Nandita Das

A dramatic experiment

  • February 1, 2014

When someone ventures into a new terrain, there are always questions and also admiration for the brave. The more the world plays safe and becomes straitjacketed, the greater is the need for innovations. And they are exciting even when they are not revolutionary and simply deviations from the well-trodden path.

Cineplay is one such experiment. It is a new form that cinematically captures theatre for those who may find it difficult, and often even impossible, to watch live stage plays. Even some of us, who are more privileged and not challenged by proximity, affordability and exposure to the arts, have missed so many masterpieces. But with digitisation at our disposal, it would be a real shame to not document the best of our plays, to not make them accessible to a lot more people. Did you know that Tumhari Amrita, a contemporary classic, despite a run of 450 shows, has not been shot? And now with the sad demise of its lead actor FarooqueShaikh, it never will be. What a loss to theatre and its viewers.

While my husband, Subodh, conceived the idea and I coined the word Cineplay, I have to admit I was sceptical of this hybrid form. And this was not because I am a puritan but because theatre and films are two different forms of art, each with its own language. How can a live medium that thrives on audience energy be brought on a flat screen? And how can cinema, with its larger than life canvas, be confined to a stage set? But Cineplay does not claim to replicate theatre or pose as a film. It is a new experience. And what makes it unique is that it expands the accessibility of theatre and archives it for posterity. There are many other bonuses, like its use for educational purposes. Plays that have faded away get revived and a whole new range of content is available for an audience that is hungry for variety, which an inherently conservative mass media may not be able to deliver.

But some theatrewallas ask if this would take away the limited audience live theatre has. In fact, it may bring even those who have never been to a theatre, perceiving it as an elite activity. When we like a CD of a musician, don’t we want to hear him/her live? Cineplay aims to be an aide to theatre and not its competitor. And from the initial response, it is clear that most theatre practitioners are actually eager to experiment with the new form. Apart from reaching to a much larger audience, they get to share the revenues from this untapped opportunity. Asmost of them either struggle to do what they like doing, or struggle to do what they do not like doing, just to be able to afford their passion. Maybe, what satellite rights of films did to the economics of cinema, Cineplay will do for plays. Subodh often compares it with a cricket match, which was earlier only seen in a stadium. Of course, the energy and enthusiasm of being in the stands, cheering together with thousands of people cannot be replicated. But today the whole country enjoys it in their homes and they have the added advantage of seeing it from every conceivable angle and more up close and personal than even the bowler and the batsman! Each experience is unique and thrilling in its own way. Similarly, there are audiences in smaller cities and towns and in other parts of the world that are starved of good plays. And Cineplay can travel there with greater ease. Watching a play at one’s leisure and savouring it more closely is different from watching even from the best seat in the auditorium.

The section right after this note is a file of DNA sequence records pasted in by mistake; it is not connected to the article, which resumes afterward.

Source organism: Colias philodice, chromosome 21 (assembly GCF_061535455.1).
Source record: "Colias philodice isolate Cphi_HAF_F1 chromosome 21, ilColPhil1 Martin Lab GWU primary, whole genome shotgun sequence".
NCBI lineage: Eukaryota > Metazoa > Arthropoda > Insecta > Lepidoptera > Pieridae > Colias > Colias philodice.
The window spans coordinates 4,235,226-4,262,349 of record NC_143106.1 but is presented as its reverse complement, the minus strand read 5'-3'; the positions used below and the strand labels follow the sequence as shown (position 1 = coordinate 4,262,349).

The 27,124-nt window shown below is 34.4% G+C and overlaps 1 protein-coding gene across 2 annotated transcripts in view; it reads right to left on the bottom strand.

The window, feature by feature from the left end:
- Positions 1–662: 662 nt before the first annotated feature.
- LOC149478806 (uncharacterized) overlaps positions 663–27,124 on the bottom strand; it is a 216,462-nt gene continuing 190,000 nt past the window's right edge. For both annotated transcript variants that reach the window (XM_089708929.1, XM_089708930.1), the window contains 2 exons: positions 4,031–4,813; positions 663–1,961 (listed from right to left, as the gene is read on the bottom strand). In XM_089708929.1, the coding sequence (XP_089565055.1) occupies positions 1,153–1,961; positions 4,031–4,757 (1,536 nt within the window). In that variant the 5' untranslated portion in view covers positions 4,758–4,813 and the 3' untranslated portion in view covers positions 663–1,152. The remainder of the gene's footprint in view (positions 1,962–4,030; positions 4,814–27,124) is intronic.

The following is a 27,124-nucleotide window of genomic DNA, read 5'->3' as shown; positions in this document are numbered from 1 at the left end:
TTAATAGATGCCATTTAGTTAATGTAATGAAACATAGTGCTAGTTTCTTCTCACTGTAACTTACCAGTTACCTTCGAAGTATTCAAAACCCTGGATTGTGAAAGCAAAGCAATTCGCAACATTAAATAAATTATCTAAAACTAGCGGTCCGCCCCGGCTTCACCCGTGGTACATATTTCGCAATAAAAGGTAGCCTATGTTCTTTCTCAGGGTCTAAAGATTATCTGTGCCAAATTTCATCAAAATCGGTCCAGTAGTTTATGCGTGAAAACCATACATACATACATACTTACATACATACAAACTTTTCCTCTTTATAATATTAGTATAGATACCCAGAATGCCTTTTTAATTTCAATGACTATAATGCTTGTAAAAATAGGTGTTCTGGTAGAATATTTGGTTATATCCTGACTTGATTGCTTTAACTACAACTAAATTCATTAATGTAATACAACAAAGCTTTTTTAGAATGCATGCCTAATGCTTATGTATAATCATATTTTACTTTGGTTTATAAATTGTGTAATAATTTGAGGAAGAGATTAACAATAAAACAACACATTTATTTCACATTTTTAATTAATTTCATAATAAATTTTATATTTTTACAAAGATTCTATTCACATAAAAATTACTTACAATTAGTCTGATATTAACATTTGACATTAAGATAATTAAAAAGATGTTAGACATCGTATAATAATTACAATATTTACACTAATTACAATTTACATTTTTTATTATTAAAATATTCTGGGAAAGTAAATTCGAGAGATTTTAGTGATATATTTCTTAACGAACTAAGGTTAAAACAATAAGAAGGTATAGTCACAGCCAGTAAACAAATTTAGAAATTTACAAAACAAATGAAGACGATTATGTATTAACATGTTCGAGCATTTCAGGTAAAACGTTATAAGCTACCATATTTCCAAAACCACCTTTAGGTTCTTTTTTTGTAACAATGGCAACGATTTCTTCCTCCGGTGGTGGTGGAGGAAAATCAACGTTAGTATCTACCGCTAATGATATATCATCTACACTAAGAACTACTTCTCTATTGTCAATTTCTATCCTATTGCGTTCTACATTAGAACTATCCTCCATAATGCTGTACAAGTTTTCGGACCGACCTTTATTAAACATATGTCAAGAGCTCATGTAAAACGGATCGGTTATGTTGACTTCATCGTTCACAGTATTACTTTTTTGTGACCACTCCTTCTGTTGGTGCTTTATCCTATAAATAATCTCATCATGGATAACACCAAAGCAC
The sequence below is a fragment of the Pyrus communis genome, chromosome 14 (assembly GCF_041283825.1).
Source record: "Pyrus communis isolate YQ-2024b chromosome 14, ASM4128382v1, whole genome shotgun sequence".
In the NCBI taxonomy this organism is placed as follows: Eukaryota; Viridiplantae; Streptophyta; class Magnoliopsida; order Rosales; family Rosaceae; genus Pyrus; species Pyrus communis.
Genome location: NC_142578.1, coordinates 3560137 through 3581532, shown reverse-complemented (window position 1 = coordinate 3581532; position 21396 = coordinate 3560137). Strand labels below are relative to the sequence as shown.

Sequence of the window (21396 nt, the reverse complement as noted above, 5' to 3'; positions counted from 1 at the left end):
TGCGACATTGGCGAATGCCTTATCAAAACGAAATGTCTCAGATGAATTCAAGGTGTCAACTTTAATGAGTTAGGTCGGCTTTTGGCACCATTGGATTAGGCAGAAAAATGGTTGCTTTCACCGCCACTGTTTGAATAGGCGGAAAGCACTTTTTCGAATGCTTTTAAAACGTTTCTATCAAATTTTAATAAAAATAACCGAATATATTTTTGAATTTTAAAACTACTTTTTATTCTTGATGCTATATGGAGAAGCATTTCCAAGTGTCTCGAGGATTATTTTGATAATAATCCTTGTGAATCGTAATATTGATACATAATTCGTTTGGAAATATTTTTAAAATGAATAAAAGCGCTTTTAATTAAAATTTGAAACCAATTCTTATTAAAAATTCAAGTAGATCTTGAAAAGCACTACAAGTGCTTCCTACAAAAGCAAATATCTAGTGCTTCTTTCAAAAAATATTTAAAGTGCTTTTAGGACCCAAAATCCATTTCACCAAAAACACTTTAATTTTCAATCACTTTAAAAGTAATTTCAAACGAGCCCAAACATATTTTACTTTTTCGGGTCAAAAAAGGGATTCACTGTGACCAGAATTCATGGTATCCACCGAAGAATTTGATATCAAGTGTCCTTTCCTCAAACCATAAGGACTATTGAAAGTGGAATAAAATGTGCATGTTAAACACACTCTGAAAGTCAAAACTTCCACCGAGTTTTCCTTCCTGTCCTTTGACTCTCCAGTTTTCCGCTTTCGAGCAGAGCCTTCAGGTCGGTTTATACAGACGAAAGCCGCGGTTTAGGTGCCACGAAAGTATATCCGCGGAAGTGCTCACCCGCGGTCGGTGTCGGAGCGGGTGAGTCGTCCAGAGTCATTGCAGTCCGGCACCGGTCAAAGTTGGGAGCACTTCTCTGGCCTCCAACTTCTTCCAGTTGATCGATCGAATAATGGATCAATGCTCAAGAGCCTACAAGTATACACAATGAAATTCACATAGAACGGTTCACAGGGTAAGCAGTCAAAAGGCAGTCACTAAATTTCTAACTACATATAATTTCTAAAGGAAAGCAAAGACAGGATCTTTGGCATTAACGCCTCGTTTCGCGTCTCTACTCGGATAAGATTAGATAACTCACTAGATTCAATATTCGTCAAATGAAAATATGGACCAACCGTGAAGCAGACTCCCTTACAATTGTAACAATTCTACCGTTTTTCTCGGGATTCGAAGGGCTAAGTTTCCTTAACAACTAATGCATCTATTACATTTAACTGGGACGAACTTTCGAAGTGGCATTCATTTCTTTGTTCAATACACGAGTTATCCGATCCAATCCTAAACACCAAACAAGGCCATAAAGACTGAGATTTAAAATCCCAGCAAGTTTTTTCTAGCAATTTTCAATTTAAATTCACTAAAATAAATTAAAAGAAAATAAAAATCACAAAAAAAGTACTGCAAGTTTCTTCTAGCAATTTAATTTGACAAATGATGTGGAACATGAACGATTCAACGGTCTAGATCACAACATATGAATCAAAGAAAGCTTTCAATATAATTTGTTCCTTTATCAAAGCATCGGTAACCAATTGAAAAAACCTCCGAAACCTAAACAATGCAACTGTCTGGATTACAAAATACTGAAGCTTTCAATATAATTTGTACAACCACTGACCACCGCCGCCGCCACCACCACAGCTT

But I must admit that the main challenge remains creative and, like most fusions, the devil is in striking the right balance between theatre and cinema. But Cineplay will find its own language and for that, both the makers and its audiences must have the patience for its evolution. Now having seen three Cineplays, I am excited to witness its journey.

Virata Parvam


Director: Udugula Venu

Language: Telugu

Character Name: Shakuntala

Key Cast: Kundan Alexzed, Chakrapani Ananda, Banerjee

Feastivals and Awards: NA

Film Stills: 9

BTS: 11